Background: This article describes four key quality control and data reduction issues that researchers should consider when using accelerometry to measure physical activity: monitor reliability, spurious data, monitor wear time, and number of valid days required for analysis.
Data source and methods: Exploratory analyses were conducted on an unweighted subsample (n=987) of the accelerometry data from the Canadian Health Measures Survey. Participants were asked to wear an accelerometer for 7 consecutive days. Calibration, reliability, biological plausibility and compliance issues were explored using descriptive statistics.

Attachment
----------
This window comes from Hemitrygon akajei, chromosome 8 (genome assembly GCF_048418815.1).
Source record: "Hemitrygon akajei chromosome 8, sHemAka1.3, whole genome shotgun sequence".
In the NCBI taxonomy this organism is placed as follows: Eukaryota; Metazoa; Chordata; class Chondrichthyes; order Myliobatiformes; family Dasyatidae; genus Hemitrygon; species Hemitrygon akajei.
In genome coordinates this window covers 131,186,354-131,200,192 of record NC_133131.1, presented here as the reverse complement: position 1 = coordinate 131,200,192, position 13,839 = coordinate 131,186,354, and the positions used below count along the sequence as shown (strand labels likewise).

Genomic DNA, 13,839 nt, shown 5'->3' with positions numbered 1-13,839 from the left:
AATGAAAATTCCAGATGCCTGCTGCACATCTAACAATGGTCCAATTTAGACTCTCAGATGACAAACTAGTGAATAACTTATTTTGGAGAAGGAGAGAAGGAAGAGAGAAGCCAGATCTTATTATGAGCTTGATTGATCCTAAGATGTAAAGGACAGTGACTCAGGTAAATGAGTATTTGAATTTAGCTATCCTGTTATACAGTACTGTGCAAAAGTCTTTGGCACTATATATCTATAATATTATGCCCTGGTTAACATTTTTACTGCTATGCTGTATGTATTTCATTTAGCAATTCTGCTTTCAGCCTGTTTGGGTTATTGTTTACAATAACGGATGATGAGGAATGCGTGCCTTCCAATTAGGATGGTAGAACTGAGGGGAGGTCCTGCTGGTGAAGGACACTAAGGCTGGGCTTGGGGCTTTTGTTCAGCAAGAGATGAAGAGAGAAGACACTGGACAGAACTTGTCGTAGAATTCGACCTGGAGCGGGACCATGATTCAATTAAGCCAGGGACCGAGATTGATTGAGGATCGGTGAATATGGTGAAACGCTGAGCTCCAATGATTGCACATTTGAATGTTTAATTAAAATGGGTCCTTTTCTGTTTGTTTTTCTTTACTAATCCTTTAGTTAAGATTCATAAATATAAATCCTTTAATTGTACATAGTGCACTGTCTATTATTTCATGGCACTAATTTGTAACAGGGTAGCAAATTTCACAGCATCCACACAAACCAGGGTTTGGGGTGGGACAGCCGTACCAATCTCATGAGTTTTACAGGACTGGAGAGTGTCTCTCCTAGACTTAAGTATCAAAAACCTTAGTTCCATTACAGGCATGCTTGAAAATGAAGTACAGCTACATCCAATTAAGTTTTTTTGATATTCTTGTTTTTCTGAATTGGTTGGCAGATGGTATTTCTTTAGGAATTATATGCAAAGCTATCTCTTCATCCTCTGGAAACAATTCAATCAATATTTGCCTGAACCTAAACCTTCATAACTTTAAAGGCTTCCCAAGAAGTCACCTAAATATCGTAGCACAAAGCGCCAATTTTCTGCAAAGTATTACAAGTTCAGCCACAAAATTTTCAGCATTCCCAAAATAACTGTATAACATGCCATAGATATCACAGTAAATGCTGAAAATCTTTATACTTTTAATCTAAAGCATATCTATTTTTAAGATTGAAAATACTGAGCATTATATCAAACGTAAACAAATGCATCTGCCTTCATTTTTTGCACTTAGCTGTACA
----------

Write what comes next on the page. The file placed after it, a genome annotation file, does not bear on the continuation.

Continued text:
Results: Ongoing calibration is an effective method for identifying malfunctioning accelerometers. The percentage of files deemed viable for analysis depends on participant compliance, the allowable interruption period chosen and the minimum wear-time-per-day criterion. A 60-minute allowable interruption period and 10-hours-per-day wear time criteria resulted in 95% of the subsample having at least 1 valid day, and 84% having at least 4 valid days.
Interpretation: Before the derivation of physical activity outcomes, accelerometry data should undergo standardized quality control and data reduction procedures to prevent mis-representation of the results. Incomplete accelerometry data should be handled carefully, and strategies to improve compliance in the field are warranted.